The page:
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Movie review: Greatest Movie Ever Sold

Movie review: “Pom Wonderful Presents: The Greatest Movie Ever Sold,” takes a look at the entertainment industry's practice of product placement to offset costs and the possible ramifications that result.
Oklahoman Published: May 27, 2011

Just a couple of decades ago, product placement in films was considered such an undeniable evil that critic Roger Ebert spent much of his “At the Movies” review of Bill Cosby's “Leonard Part 6” excoriating Columbia Pictures for its artless and brazen Coca-Cola shilling — and that was not even the worst part of that misbegotten 1987 comedy. But now, product placement is practically expected. Almost every gadget, car or consumable in films such as “Iron Man” is monetized these days. If it isn't, viewers wonder if a deal fell through.

This phenomenon, in which studios and compliant filmmakers search for ways to make everything pay in a movie, prompted sardonic documentarian Morgan Spurlock (“Super Size Me”) to conduct an ingenious experiment: He would make a documentary about product placement and finance the entire project through selling product placements to all comers. The result, “Pom Wonderful Presents: The Greatest Movie Ever Sold,” offers sharp insight into this practice while diving headfirst into the revenue stream.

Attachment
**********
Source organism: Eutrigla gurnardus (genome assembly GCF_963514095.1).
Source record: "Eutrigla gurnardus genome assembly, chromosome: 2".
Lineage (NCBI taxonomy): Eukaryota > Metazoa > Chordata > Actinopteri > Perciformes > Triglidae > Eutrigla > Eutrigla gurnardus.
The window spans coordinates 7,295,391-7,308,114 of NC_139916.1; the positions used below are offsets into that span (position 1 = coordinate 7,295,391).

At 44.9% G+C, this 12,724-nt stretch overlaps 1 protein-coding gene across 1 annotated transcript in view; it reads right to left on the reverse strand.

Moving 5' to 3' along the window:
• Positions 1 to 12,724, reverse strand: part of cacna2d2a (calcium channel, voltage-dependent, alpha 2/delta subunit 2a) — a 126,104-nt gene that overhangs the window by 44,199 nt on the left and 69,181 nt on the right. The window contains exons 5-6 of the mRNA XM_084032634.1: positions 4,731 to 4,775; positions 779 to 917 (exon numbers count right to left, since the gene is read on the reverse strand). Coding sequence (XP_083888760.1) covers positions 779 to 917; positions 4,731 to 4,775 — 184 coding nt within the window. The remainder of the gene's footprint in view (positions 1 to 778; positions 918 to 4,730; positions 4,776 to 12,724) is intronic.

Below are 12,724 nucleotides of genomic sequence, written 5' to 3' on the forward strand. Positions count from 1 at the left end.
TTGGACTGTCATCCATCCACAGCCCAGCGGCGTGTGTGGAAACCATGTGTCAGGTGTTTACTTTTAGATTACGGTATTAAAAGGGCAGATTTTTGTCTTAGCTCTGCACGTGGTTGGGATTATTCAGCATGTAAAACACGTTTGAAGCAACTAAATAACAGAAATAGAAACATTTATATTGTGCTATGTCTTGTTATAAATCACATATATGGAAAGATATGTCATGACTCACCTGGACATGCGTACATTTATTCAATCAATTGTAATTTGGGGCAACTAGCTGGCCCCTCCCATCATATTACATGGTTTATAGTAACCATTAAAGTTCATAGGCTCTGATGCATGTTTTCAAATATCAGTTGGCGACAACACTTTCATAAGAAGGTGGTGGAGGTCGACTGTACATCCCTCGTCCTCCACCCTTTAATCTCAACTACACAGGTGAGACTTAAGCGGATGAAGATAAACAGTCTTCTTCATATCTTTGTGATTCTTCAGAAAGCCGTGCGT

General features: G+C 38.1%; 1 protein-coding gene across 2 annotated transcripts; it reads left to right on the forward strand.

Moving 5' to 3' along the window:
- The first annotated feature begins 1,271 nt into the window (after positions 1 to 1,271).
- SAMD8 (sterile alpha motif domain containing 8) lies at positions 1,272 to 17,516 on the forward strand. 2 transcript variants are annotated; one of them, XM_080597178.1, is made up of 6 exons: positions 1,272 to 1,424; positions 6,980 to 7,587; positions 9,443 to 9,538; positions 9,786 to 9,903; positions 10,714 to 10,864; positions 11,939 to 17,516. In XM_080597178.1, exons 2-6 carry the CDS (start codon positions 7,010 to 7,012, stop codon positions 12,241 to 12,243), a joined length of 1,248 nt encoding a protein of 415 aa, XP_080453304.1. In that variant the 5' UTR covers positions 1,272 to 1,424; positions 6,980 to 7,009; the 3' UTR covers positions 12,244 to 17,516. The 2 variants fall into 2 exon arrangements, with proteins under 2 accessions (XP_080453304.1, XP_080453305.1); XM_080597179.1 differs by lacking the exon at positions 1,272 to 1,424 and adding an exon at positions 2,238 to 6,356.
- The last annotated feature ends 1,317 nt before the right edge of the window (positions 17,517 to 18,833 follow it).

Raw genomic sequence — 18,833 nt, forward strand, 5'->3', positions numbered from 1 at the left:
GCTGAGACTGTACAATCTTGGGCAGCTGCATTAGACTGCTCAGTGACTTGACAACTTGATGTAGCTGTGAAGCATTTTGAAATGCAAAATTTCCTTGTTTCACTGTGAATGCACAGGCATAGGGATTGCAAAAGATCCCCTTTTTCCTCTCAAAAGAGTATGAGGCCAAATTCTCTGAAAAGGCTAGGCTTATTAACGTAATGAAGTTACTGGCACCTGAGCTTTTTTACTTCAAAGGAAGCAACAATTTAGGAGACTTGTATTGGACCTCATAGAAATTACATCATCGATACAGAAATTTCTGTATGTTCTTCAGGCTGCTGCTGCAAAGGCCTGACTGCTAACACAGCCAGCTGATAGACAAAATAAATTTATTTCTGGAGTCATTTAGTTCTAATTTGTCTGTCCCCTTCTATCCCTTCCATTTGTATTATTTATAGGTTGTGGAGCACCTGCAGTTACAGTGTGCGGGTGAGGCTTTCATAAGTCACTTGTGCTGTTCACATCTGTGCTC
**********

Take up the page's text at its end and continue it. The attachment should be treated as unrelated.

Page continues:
At first, Spurlock is spurned by both marketing agencies and advertisers, mainly due to his reputation as a wise guy, but then he proves to be a savvy pitchman for himself. Spurlock ultimately sells placement and mentions for Mini Cooper, JetBlue, Hyatt, Merrill shoes, Sheetz convenience stores, Ban deodorant and, most bizarrely, the horse-and-human shampoo brand Mane 'n Tail. He even creates commercials that run during the film and, as the coup de grace, he sells naming rights to health juice company Pom Wonderful — hence the title.

This all sounds like a feature-length stunt, but Spurlock excels at taking a concept that feels like a short subject and sifting through every possible ramification, usually to engrossing and sometimes hilarious effect. He speaks to Noam Chomsky and Ralph Nader about the moral implications of his project, and then successfully gets Nader interested in some Merrills. Spurlock brings in directors Quentin Tarantino, Peter Berg and Brett Ratner to discuss the subject, and all are extremely forthcoming about the use of product placement to offset production costs.

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“Pom Wonderful Presents: The Greatest Movie Ever Sold”

PG-13 1:30 3 stars

Starring: Morgan Spurlock, Brett Ratner, Peter Berg.

(Language and sexual material)


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